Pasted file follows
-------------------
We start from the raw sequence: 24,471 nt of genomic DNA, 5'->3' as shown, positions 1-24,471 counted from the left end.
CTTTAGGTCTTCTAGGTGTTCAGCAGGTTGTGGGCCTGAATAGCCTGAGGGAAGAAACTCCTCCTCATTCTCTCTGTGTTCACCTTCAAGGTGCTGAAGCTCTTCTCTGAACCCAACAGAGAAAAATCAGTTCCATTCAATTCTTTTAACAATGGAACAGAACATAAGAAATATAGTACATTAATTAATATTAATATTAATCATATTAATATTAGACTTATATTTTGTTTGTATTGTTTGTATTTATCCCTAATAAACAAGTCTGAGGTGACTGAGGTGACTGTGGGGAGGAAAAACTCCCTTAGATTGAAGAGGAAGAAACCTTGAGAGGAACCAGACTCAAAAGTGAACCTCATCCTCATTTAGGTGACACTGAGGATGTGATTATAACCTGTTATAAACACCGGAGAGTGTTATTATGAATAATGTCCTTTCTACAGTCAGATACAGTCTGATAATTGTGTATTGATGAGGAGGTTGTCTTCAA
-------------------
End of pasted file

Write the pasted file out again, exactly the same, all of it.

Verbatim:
We start from the raw sequence: 24,471 nt of genomic DNA, 5'->3' as shown, positions 1-24,471 counted from the left end.
CTTTAGGTCTTCTAGGTGTTCAGCAGGTTGTGGGCCTGAATAGCCTGAGGGAAGAAACTCCTCCTCATTCTCTCTGTGTTCACCTTCAAGGTGCTGAAGCTCTTCTCTGAACCCAACAGAGAAAAATCAGTTCCATTCAATTCTTTTAACAATGGAACAGAACATAAGAAATATAGTACATTAATTAATATTAATATTAATCATATTAATATTAGACTTATATTTTGTTTGTATTGTTTGTATTTATCCCTAATAAACAAGTCTGAGGTGACTGAGGTGACTGTGGGGAGGAAAAACTCCCTTAGATTGAAGAGGAAGAAACCTTGAGAGGAACCAGACTCAAAAGTGAACCTCATCCTCATTTAGGTGACACTGAGGATGTGATTATAACCTGTTATAAACACCGGAGAGTGTTATTATGAATAATGTCCTTTCTACAGTCAGATACAGTCTGATAATTGTGTATTGATGAGGAGGTTGTCTTCAA